Thursday 13 June 2013

Review: Sightseers

World of Blackout Catch-up Review

Sightseers Poster

Cert: 15 / 85 mins / Dir. Ben Wheatley

This one was a very low-key release, so it's no surprise that I didn't get to see it at the cinema. As you can probably tell from that there trailer, Sightseers is a very darkly comic tale of a disfunctional couple who go out on a camping holiday and end up on a killing-spree.

This is another of those films that 'won't be for everybody', but I really enjoyed it. For a film about spontaneous murder and bleak British tourist spots, I found the claustrophobia strangely comforting. It's a credit to Alice Lowe, Steve Oram and director Ben Wheatley that some of the most horrifying film characters in recent times never seem to come across as wholly unlikeable. The movie is neatly soundtracked, beautifully shot, and the effects work on the murder victims is rather spiffing, too. There's also a great recurring gag/red-herring with trigger-events which make the audience think "Oh- they're next…". At a lean hour-and-a-half it doesn't outstay its welcome, although personally I'd have liked things to have escalated even more before the denouement.

I was initially hesitant with it, as the dialogue sounds partly improvised*1, and comes over like a cross between Alan Bennett and The League of Gentlemen. Luckily, as the two leads also wrote the film, they've got a strong enough handle on the characters to make it work. Apart from anything else, with the story unfolding the way it does, 'realism' sort of takes a back seat.

Sightseers would make the good second half of a double-bill with The Liability. It's almost a disservice to call this Natural Born Killers vs Psychoville, but that's the best way I can describe it, and I mean it with all respect.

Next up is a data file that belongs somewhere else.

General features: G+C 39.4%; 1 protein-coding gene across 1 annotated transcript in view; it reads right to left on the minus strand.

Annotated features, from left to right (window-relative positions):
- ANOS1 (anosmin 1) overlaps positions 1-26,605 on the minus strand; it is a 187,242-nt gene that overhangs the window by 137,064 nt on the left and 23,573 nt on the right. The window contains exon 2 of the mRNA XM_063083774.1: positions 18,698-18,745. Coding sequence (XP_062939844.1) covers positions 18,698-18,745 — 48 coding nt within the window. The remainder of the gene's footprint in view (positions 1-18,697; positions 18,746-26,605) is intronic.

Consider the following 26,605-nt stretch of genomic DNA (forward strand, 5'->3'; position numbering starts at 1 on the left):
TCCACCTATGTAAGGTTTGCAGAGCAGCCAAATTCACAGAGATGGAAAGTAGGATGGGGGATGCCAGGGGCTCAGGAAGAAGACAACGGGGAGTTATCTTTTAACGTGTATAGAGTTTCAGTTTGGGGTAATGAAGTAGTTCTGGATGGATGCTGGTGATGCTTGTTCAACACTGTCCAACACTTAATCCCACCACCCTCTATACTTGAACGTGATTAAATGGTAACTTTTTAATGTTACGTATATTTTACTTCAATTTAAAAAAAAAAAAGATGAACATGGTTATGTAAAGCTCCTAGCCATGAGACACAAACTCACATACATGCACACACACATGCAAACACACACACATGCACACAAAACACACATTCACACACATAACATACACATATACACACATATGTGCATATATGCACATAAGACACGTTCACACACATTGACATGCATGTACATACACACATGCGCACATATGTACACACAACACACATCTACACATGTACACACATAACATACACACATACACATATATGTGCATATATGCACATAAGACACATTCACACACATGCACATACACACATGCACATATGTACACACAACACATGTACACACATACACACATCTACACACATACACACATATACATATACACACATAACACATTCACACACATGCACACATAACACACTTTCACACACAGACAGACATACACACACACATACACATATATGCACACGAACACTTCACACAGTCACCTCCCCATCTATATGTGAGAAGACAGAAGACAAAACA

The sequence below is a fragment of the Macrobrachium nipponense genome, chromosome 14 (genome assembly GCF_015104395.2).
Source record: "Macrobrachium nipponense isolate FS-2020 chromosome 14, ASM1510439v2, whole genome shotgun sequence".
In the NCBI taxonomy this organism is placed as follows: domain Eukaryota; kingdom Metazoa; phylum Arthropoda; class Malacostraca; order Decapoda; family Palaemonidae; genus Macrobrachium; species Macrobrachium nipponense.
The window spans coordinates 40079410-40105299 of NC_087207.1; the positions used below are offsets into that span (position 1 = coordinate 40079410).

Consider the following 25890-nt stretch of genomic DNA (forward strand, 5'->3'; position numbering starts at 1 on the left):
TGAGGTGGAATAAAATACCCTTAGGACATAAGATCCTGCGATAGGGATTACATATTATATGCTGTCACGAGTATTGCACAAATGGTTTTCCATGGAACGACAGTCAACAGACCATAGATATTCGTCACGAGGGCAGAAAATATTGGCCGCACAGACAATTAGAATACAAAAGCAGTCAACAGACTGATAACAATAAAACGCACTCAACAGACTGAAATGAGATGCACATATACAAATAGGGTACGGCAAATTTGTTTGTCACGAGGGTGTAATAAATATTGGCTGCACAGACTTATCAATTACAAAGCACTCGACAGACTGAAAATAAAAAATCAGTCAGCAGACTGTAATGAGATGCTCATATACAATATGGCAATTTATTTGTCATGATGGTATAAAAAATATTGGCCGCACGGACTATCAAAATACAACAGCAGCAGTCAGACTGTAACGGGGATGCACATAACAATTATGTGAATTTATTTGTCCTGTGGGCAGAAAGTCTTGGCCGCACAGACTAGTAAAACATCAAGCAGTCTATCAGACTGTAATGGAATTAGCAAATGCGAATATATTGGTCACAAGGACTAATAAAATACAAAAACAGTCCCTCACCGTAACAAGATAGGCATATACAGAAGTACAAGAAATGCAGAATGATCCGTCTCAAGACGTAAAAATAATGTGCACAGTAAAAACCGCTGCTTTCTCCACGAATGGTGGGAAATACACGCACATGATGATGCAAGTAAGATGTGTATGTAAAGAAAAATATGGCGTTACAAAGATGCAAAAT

Best line:
"There might be blood on the paws of that dog, but it's smug complacency that killed Ian, I'll tell you that."

Is the trailer representative of the film?

Did I laugh, cry, gasp and sigh when I was supposed to?

Does it achieve what it sets out to do?

Buy, pay to rent, or wait until it's on for free?
If you think you'll probably like it, you will, so pay-to-rent.

Will I think less of you if we disagree about how good/bad this film is?

Will I watch it again?

Is there a Wilhelm Scream?
No. Which, under the circumstances, is a missed opportunity surely?

And because you won't be happy until I've given it a score...

And my question for YOU is…
Dark-humour can be very difficult to get right, largely because it's a more precise target than mainstream comedy. What's your favourite movie that had you chuckling while your friends watched on, stony-faced?

*1 I may be wrong, of course, but it seems to loose to be scripted at times. It's a pet-hate of mine, I'm afraid. Improvised film dialogue rarely works. That's why screenwriting is a thing.

• ^^^ That's dry, British humour, and most likely sarcasm or facetiousness.
• Yen's blog contains harsh language and even harsher notions of propriety. Reader discretion is advised.
• This is a 'catch-up' review. I watched this film at home, not at the cinema. I saw the trailer for this at the cinema, and I would have seen the film there too, but they didn't/couldn't show it. So now iTunes, Amazon, Netflix and Blockbuster get to reap the rewards of my local's advance-advertising, and I'm sure they're delighted. Now you may say "oh come on, they can't show everything down there", and that would be a valid point if they didn't do things like running Taken 2 for six weeks. Was it that successful? No, I don't think so. Twilight? Batman? Les Mes? Sure, go for it; if they're pulling the punters in then keep making that money. But Taken 2? I ask you. Anyway, this is essentially a DVD review, but still of a new(ish) film. There. I'm glad that's sorted.
• This is a personal blog. The views and opinions expressed here represent my own thoughts (at the time of writing) and not those of the people, institutions or organisations that I may or may not be related with unless stated explicitly.

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